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Structural Variation and Gene Fusion Discovery using Next-Generation Sequencing

Jin Zhang, Genome Institute, Washington University

What
  • Computer Science Seminar
  • Colloquium
When Tue, Mar 03, 2015
from 04:00 PM to 04:50 PM
Where Ritter Hall 316
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Abstract:

Whole genome sequencing (WGS) has become the primary technology for discovering structural variations (SV), a type of genetic variation that can be associated with complex diseases.  Currently, great efforts have been taken to develop computational methods that discover SVs with exact break points, which are very important for the functional analysis of the SVs. SVs in cancer genomes often lead to the juxtaposition of two genes, which may create gene fusions. Fusions could serve as exquisitely specific diagnostic markers, prognostic indicators and therapeutic targets. Unbiased view offered by deep whole transcriptome sequencing (RNA-Seq) of cancer is enabling the discovery and prioritization of expressed gene fusions for functional analysis.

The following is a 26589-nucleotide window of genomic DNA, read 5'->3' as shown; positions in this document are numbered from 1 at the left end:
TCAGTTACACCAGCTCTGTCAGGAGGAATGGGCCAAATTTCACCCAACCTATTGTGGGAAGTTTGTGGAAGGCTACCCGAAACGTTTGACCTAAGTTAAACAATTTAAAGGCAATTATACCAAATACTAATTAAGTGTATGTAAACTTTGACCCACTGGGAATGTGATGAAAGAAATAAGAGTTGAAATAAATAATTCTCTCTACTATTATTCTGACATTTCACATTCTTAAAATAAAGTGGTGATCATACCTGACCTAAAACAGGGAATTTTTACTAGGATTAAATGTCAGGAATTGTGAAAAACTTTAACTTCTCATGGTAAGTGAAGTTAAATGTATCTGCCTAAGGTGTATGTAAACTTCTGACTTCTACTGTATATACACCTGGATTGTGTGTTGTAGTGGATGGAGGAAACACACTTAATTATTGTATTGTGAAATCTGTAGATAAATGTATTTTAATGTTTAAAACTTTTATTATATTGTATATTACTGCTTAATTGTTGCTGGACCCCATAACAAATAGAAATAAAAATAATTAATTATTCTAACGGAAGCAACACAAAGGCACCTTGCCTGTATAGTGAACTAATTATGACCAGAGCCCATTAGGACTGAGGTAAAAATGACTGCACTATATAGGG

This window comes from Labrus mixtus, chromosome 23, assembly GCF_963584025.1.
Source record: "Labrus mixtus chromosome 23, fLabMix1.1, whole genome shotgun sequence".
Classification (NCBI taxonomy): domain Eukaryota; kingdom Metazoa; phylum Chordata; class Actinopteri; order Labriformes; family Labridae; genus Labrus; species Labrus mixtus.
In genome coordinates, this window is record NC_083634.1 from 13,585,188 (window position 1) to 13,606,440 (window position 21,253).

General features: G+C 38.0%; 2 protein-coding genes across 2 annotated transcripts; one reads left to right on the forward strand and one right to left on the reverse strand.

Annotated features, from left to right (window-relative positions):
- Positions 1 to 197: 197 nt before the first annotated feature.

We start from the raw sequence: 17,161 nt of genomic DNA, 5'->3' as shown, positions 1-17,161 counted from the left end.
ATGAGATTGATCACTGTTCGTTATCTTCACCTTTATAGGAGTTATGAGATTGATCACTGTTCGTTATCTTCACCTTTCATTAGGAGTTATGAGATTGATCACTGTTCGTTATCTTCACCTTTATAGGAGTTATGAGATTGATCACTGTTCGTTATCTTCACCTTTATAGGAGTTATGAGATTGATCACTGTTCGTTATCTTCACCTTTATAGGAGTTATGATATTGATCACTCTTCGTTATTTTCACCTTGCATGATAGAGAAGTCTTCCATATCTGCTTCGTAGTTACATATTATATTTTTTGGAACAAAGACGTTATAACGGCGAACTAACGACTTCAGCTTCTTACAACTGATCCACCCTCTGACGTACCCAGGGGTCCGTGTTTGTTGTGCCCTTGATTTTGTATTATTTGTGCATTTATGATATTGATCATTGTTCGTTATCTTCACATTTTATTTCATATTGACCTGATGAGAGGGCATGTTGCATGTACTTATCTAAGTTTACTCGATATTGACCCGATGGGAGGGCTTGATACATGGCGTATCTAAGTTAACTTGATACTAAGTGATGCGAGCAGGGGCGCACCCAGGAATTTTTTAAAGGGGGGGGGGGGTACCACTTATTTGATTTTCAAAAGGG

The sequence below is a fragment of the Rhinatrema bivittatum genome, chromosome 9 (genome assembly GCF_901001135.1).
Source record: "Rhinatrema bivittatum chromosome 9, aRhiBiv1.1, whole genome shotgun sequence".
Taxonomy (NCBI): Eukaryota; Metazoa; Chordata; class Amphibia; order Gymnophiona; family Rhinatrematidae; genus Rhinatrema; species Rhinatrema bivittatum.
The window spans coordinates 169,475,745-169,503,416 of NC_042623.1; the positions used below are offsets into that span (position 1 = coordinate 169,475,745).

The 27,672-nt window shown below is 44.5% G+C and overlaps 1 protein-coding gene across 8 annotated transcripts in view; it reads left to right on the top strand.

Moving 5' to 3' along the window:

In this talk, I will briefly introduce the challenges of the fast-evolving research area of split-reads mapping in discovery of SVs and gene fusions using next-generation sequencing (NGS). The talk will focus on a series of advanced algorithms I developed that have dramatically improved the efficiency, sensitivity and accuracy of split-read mapping, enabling the discovery of clinical significant gene fusions across myriad human tumor types.

Specifically, I will cover a set of algorithms elegantly solve the problem of split-read mapping of whole genome sequencing (WGS) data for the identification of chromosomal deletions and insertions (SVseq1 and 2). Finally, I will extend this discussion to include my latest work on a state-of-the-art algorithm capable of combining both WGS and RNA-sequencing data to discover gene fusion events in human carcinogenesis (INTEGRATE), whose broad clinical utility has already led to the identification of novel ESR1 gene fusions in estrogen-resistant breast cancer.

Reception to precede at 3:30 p.m.

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